The rise of the consumerist Malayali and a thriving middle class – it is the only state where the huge billboards are completely monopolised by the gold jewelry trade – has made the incursions of the Hindu Right far easier. As the historian K.N. Panikkar explains in a recent article in The Hindu, “Kerala has witnessed a sudden burgeoning of the lower middle class during the last two decades, whose craving for modernity has created a cultural crisis, a solution for which they sought in superstitious practices and irrational rituals. Their logical destination is the BJP.”

No longer concerned about the need to keep it clandestine, the RSS outfits now openly promote communal polarisation. Anything is provocation and an excuse for muscle-flexing by Hindutva forces. A couple of years ago, the Hindu Aikya Vedi and other outfits like the VHP took out a massive and successful rally against the government’s decision to allow a Muslim religious conference to be held on the Aluva-Periyar river bank because it was adjacent to a Siva temple. The fallout is a growing intolerance which is becoming increasingly ugly as small and hitherto unknown entities such as the Hanuman Sena throw their weight around and strike at the heart of the state’s cultural ethos.

Acts of intolerance

An appalling example of the religious bigotry was the Hindutva campaign against well-known writer and critic M.M. Basheer, who was forced to abandon his columns on the Ramayana in the Malayalam newspaper Mathrubhumi in August last year. There was a virulent campaign against the writer and the newspaper by abusive callers asking why a Muslim should write on the Hindu god Rama. This is said to be the first time a writer has been attacked on the basis of his religious identity and bodes ill for the state. Incidentally, the month of Karkidakam in the Malayalam calendar (mid-July to mid-August) is celebrated by Malayalis as Ramayana month but in recent years what was a private tradition has been turned into yet another public spectacle of religiosity with entire villages being turned in to Ramayana centres by the RSS network.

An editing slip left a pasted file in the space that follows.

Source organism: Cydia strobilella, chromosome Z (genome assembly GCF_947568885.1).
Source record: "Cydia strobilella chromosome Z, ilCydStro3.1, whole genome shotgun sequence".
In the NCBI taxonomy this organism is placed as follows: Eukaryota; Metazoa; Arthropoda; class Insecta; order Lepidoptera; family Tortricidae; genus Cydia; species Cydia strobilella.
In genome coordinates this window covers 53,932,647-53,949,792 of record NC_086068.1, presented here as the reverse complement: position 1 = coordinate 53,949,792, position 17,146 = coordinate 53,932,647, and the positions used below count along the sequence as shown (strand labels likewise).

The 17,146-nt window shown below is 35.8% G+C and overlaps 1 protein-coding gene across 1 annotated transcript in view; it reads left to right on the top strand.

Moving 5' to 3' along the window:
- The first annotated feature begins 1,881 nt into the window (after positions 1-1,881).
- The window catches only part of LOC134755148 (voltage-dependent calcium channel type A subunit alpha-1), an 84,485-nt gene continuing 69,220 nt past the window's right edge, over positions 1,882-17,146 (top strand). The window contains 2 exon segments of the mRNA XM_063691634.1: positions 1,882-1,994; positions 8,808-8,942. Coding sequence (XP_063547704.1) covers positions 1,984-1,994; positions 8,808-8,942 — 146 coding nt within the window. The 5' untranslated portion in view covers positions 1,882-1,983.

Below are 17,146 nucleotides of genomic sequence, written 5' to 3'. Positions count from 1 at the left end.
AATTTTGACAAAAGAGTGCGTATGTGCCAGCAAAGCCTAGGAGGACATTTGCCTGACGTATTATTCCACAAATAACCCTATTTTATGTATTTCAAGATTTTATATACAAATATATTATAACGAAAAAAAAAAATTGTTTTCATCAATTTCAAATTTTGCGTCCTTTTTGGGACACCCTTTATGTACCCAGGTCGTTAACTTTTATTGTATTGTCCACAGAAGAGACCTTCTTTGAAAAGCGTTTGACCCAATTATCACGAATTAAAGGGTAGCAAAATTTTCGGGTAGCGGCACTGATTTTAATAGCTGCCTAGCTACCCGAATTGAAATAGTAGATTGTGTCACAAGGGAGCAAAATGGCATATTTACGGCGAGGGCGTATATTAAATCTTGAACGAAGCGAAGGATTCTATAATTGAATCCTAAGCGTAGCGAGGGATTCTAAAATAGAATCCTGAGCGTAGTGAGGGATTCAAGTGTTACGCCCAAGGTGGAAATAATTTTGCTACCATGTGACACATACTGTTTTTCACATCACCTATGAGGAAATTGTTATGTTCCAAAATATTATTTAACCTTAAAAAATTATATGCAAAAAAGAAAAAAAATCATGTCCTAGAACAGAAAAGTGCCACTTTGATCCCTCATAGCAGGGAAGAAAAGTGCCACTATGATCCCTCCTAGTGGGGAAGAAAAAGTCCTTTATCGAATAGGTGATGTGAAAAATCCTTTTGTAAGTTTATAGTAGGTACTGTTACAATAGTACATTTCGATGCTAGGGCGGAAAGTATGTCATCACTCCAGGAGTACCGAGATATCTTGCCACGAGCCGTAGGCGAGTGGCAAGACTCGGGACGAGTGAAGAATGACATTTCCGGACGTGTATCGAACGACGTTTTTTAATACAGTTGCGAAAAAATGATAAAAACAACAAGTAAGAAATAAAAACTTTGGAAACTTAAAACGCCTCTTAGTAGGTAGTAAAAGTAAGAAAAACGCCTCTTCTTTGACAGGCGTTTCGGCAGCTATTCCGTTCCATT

There have been other instances of intolerance that are undermining the liberal democratic conventions that Keralites take for granted.  In March this year, the saffron brigade attacked popular TV anchor Sindhu Sooryakumar after she moderated a discussion on the why some people celebrate Mahishasur Jayanti and if this should be deemed an objectionable act. This followed the emotional speech by HRD minister Smriti Irani in parliament where she claimed students of Delhi’s Jawaharlal Nehru University had observed Mahishasur martyrdom day and purportedly depicted Goddess Durga as a ‘sex worker’. Mahishasur is the demon killed by Durga.

Sooryakumar of Asianet News TV received over 2,000 abusive calls and threats to her life for allegedly demeaning Durga during the show. The popular anchor had done no such thing but it was typical of the smear-and-tarnish campaign the Sangh outfits are notorious for. Neither the RSS nor the BJP leaders condemned the outrage even after five men connected to the BJP, RSS and other Hindu groups were found to be involved.

Increasingly, their politics of hatred is finding resonance in a state that has so far been impervious to such poison.

In a society which prizes it liberal values and open debates, such instances are becoming frequent as an emboldened Sangh pushes the envelope. In Kozhikode, the ABVP, the student wing of the RSS, is trying to stir up matters. One of its recent sorties was the burning of the college magazine of Zamorin’s Guruvayoorappan College in Kozhikode. It alleged that the magazine contained anti-Hindu remarks. There have been other crass acts such as the burning down of a library near Tirur in Malappuram district and the destruction of a huge collection of books. Arrested again were BJP supporters.

Kerala, admittedly, is no secular haven when it comes to politics. All parties have used religion and caste to promote their interests but none of them has resorted to the kind of polarisation that is now being witnessed. As indicators of the new path the BJP is offering Kerala, these are, indeed, ominous signs of what lies ahead.